Nuclear Engineering ETDs

Publication Date



Analog simulation of energy straggling of electrons and positrons is computationally impractical because of long-range Coulomb forces resulting in highly peaked cross sections about small energy-losses and extremely small collision mean free paths. The resulting transport process is dominated by very frequent small energy transfer collisions but a significant contribution to the overall energy-loss distribution comes from the infrequent high energy-losses. Sufficient resolution in energy-loss spectra and dose profiles using single-event Monte Carlo methods would then require a large number of particle samples. In this thesis, we demonstrate that a pseudo-differential cross section designed to approximately yet accurately preserve energy-loss moments is capable of yielding accurate energy-loss spectra and dose distributions in a single-event Monte Carlo formulation. A benchmark solution for the analog problem for incident electrons and positrons is developed in order to provide an exact solution in which our approximation is evaluated against. A ""random walk"" sequence is used to randomly sample a distance to collision followed by a sampled energy-loss at the distance traveled by the particle. This process was completed until specific boundaries or cutoffs were met. Due to the non-linearity of the probability distribution functions for the electron and positron energy-loss differential cross sections, analog energy-loss sampling is simulated using the rejection method. The Landau straggling distribution is examined in detail and its accuracy is quantitatively assessed. Under the constraints in the formulation of Landau, we show that the number of energy-loss moments preserved is equal to the number of energy-flux moments preserved. More specifically, when the energy-losses within a given distance are sufficiently small so that the mean free path can be considered constant, the number of energy-loss moments preserved up to order $N$ is equal to the number of energy-flux moments preserved up to order $N$. Energy-flux moments of Landau and the analog solution are compared. This moment-preserving theory provides the foundation in which a pseudo-transport model based on the Landau energy-loss distribution is then constructed. Next, the Landau distribution is used in formulating a pseudo-transport model. The energy-dependent mean free paths of this model are exponentially sampled while the energy-loss will be sampled using the Landau energy-loss distribution in terms of the respective mean free path, incident energy and mean energy-loss of the particle. The Landau Pseudo-Transport(LPT) model allows longer mean free paths and smoother distributions increasing the efficiency of electron and positron transport. Extensive numerical comparisons of the LPT model against the benchmark are conducted for energy-loss spectra and depth-dose profiles. It is shown that while high fidelity dose distributions can be obtained at a fraction of the cost of the analog calculation, energy spectra are difficult to resolve because of the presence of artifacts associated with the Landau distribution itself. Although these artifacts are reduced in thicker materials, a loss of computational efficiency results in step-sizes that are relatively close to the analog mean free path when attempting to resolve these deficiencies. The step-size of the simulations must be chosen to balance the greatest efficiency with the highest accuracy. In summation, a pseudo-transport model with longer mean free paths and smoother cross sections has been developed to increase computational time producing results comparable to the analog solution.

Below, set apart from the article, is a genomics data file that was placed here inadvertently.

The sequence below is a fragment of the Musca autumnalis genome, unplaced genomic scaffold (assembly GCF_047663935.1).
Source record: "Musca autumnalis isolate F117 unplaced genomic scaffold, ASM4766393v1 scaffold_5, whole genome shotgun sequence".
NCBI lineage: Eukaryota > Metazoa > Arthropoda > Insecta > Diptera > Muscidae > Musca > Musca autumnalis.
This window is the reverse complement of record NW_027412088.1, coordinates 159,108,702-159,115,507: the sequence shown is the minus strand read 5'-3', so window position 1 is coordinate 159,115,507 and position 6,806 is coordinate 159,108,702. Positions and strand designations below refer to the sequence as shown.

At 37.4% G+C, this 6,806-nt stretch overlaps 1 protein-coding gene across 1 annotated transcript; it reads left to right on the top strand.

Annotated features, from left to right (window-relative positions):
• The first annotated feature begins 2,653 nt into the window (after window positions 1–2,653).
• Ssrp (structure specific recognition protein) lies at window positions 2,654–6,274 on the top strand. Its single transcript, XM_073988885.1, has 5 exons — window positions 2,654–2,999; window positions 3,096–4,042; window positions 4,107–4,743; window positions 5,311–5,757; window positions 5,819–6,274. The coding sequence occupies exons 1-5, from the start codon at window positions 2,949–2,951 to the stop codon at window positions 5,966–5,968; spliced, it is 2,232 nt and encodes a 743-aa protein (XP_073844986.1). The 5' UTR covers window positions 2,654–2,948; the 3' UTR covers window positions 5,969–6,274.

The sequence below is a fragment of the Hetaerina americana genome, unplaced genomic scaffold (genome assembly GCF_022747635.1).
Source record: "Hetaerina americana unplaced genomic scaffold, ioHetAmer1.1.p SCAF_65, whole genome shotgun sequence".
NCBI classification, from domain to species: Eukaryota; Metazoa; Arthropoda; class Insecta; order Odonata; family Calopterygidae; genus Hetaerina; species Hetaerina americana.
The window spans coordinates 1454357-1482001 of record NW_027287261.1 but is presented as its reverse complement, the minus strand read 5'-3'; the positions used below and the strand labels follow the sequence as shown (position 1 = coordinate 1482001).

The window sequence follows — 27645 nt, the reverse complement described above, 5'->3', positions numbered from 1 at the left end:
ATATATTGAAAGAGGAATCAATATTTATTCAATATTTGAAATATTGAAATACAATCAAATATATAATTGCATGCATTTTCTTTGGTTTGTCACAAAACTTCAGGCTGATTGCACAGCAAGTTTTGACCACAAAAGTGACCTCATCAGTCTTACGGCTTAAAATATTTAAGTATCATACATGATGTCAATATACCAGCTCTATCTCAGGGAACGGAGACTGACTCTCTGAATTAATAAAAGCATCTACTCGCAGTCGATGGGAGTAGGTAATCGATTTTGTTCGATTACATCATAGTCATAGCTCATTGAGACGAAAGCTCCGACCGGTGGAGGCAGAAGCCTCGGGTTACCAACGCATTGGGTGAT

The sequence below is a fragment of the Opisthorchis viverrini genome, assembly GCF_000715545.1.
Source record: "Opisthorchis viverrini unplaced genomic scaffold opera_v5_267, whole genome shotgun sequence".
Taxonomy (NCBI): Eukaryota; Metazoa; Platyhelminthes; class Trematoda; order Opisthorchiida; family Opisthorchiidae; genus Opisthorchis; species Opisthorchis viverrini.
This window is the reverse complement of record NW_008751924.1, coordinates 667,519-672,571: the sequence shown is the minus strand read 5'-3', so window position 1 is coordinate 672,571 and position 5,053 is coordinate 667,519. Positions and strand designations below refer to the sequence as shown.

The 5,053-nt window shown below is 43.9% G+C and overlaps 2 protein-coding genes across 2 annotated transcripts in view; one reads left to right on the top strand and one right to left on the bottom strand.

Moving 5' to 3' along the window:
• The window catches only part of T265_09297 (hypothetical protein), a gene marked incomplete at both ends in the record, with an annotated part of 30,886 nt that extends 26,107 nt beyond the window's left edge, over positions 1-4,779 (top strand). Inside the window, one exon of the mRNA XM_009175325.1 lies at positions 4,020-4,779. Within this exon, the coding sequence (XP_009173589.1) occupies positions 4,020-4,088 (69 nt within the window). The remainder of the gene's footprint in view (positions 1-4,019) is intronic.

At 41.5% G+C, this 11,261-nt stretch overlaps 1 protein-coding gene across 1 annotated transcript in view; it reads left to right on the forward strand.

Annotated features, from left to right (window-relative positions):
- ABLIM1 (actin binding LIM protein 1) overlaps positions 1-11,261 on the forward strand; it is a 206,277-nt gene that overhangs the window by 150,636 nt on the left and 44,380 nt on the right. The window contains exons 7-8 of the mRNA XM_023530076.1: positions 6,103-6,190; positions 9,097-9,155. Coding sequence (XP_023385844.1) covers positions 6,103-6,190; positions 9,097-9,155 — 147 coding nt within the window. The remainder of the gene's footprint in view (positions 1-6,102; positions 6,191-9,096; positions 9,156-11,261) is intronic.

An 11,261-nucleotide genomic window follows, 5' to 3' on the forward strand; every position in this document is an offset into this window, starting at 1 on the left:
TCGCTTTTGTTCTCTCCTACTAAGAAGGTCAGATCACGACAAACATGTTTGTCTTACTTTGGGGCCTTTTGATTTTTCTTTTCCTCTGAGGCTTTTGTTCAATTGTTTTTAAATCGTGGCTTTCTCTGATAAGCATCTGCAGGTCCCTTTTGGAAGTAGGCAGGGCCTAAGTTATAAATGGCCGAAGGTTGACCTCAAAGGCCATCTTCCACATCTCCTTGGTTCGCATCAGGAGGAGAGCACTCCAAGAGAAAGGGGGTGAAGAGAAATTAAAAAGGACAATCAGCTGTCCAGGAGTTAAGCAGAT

Los Alamos National Laboratory

Document Type




Degree Name

Nuclear Engineering

Level of Degree


Department Name

Nuclear Engineering

First Committee Member (Chair)

Brown, Forrest

Second Committee Member

Cooper, Gary

Third Committee Member

Hughes, Grady